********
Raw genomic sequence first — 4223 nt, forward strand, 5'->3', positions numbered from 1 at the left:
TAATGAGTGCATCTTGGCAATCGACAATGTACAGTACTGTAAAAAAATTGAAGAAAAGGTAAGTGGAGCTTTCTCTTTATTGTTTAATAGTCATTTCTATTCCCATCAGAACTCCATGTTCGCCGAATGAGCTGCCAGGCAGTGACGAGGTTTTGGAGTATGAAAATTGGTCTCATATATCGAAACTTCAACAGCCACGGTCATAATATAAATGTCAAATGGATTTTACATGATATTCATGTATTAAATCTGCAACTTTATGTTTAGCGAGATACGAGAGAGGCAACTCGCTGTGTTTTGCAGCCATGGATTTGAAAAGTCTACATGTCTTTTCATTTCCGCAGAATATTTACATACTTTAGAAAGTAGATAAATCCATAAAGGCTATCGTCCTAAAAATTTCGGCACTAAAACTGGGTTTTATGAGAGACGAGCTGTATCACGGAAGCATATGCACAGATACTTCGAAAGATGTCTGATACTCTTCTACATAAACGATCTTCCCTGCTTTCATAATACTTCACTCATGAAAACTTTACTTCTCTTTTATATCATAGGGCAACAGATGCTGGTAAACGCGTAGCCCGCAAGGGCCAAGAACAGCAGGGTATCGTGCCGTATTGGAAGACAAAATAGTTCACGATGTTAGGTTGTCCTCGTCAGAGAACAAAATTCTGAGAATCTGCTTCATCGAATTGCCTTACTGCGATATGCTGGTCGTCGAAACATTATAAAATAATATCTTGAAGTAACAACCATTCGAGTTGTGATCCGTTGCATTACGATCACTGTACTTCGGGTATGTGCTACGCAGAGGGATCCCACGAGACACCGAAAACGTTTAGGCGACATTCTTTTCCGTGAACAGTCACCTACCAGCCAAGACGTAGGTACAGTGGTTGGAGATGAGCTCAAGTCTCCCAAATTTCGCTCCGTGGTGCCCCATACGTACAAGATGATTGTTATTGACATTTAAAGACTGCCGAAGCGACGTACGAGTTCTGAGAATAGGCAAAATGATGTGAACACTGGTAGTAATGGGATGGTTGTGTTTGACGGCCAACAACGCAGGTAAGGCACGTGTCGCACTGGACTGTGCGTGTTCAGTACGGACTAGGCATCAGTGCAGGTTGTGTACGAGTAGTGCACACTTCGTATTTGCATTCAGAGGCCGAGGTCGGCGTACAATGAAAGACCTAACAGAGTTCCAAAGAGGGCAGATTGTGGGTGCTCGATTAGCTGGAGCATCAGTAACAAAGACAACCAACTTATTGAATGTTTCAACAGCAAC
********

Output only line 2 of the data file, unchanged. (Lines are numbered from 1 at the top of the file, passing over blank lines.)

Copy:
TAATGAGTGCATCTTGGCAATCGACAATGTACAGTACTGTAAAAAAATTGAAGAAAAGGTAAGTGGAGCTTTCTCTTTATTGTTTAATAGTCATTTCTATTCCCATCAGAACTCCATGTTCGCCGAATGAGCTGCCAGGCAGTGACGAGGTTTTGGAGTATGAAAATTGGTCTCATATATCGAAACTTCAACAGCCACGGTCATAATATAAATGTCAAATGGATTTTACATGATATTCATGTATTAAATCTGCAACTTTATGTTTAGCGAGATACGAGAGAGGCAACTCGCTGTGTTTTGCAGCCATGGATTTGAAAAGTCTACATGTCTTTTCATTTCCGCAGAATATTTACATACTTTAGAAAGTAGATAAATCCATAAAGGCTATCGTCCTAAAAATTTCGGCACTAAAACTGGGTTTTATGAGAGACGAGCTGTATCACGGAAGCATATGCACAGATACTTCGAAAGATGTCTGATACTCTTCTACATAAACGATCTTCCCTGCTTTCATAATACTTCACTCATGAAAACTTTACTTCTCTTTTATATCATAGGGCAACAGATGCTGGTAAACGCGTAGCCCGCAAGGGCCAAGAACAGCAGGGTATCGTGCCGTATTGGAAGACAAAATAGTTCACGATGTTAGGTTGTCCTCGTCAGAGAACAAAATTCTGAGAATCTGCTTCATCGAATTGCCTTACTGCGATATGCTGGTCGTCGAAACATTATAAAATAATATCTTGAAGTAACAACCATTCGAGTTGTGATCCGTTGCATTACGATCACTGTACTTCGGGTATGTGCTACGCAGAGGGATCCCACGAGACACCGAAAACGTTTAGGCGACATTCTTTTCCGTGAACAGTCACCTACCAGCCAAGACGTAGGTACAGTGGTTGGAGATGAGCTCAAGTCTCCCAAATTTCGCTCCGTGGTGCCCCATACGTACAAGATGATTGTTATTGACATTTAAAGACTGCCGAAGCGACGTACGAGTTCTGAGAATAGGCAAAATGATGTGAACACTGGTAGTAATGGGATGGTTGTGTTTGACGGCCAACAACGCAGGTAAGGCACGTGTCGCACTGGACTGTGCGTGTTCAGTACGGACTAGGCATCAGTGCAGGTTGTGTACGAGTAGTGCACACTTCGTATTTGCATTCAGAGGCCGAGGTCGGCGTACAATGAAAGACCTAACAGAGTTCCAAAGAGGGCAGATTGTGGGTGCTCGATTAGCTGGAGCATCAGTAACAAAGACAACCAACTTATTGAATGTTTCAACAGCAAC